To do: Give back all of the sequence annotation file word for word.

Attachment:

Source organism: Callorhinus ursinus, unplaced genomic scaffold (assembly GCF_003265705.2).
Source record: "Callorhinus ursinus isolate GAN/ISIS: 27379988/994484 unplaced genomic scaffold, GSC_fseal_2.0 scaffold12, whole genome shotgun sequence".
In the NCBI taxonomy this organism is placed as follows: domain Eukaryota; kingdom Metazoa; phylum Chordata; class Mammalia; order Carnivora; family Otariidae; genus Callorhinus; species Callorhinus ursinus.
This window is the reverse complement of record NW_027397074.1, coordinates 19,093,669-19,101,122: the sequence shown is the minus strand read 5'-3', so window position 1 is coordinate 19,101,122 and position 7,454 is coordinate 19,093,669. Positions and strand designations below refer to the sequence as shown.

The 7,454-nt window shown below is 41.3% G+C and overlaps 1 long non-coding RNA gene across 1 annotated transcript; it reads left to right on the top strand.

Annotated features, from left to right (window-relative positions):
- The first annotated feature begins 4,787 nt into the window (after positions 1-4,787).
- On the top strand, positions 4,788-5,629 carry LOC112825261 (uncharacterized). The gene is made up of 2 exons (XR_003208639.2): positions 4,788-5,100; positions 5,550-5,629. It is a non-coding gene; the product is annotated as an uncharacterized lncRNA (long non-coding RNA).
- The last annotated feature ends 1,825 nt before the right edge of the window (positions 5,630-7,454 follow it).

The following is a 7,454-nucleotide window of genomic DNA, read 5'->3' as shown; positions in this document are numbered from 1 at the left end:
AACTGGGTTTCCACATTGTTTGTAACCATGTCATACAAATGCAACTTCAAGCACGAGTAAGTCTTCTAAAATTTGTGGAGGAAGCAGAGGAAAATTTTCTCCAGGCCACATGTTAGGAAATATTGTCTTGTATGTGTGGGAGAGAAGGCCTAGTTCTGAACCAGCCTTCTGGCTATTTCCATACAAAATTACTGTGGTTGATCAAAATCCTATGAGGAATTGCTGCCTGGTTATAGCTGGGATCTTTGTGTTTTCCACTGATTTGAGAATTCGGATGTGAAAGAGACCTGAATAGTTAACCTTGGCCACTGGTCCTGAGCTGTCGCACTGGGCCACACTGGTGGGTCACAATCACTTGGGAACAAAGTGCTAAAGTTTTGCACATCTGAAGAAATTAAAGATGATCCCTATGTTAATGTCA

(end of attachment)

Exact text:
Source organism: Callorhinus ursinus, unplaced genomic scaffold (assembly GCF_003265705.2).
Source record: "Callorhinus ursinus isolate GAN/ISIS: 27379988/994484 unplaced genomic scaffold, GSC_fseal_2.0 scaffold12, whole genome shotgun sequence".
In the NCBI taxonomy this organism is placed as follows: domain Eukaryota; kingdom Metazoa; phylum Chordata; class Mammalia; order Carnivora; family Otariidae; genus Callorhinus; species Callorhinus ursinus.
This window is the reverse complement of record NW_027397074.1, coordinates 19,093,669-19,101,122: the sequence shown is the minus strand read 5'-3', so window position 1 is coordinate 19,101,122 and position 7,454 is coordinate 19,093,669. Positions and strand designations below refer to the sequence as shown.

The 7,454-nt window shown below is 41.3% G+C and overlaps 1 long non-coding RNA gene across 1 annotated transcript; it reads left to right on the top strand.

Annotated features, from left to right (window-relative positions):
- The first annotated feature begins 4,787 nt into the window (after positions 1-4,787).
- On the top strand, positions 4,788-5,629 carry LOC112825261 (uncharacterized). The gene is made up of 2 exons (XR_003208639.2): positions 4,788-5,100; positions 5,550-5,629. It is a non-coding gene; the product is annotated as an uncharacterized lncRNA (long non-coding RNA).
- The last annotated feature ends 1,825 nt before the right edge of the window (positions 5,630-7,454 follow it).

The following is a 7,454-nucleotide window of genomic DNA, read 5'->3' as shown; positions in this document are numbered from 1 at the left end:
AACTGGGTTTCCACATTGTTTGTAACCATGTCATACAAATGCAACTTCAAGCACGAGTAAGTCTTCTAAAATTTGTGGAGGAAGCAGAGGAAAATTTTCTCCAGGCCACATGTTAGGAAATATTGTCTTGTATGTGTGGGAGAGAAGGCCTAGTTCTGAACCAGCCTTCTGGCTATTTCCATACAAAATTACTGTGGTTGATCAAAATCCTATGAGGAATTGCTGCCTGGTTATAGCTGGGATCTTTGTGTTTTCCACTGATTTGAGAATTCGGATGTGAAAGAGACCTGAATAGTTAACCTTGGCCACTGGTCCTGAGCTGTCGCACTGGGCCACACTGGTGGGTCACAATCACTTGGGAACAAAGTGCTAAAGTTTTGCACATCTGAAGAAATTAAAGATGATCCCTATGTTAATGTCA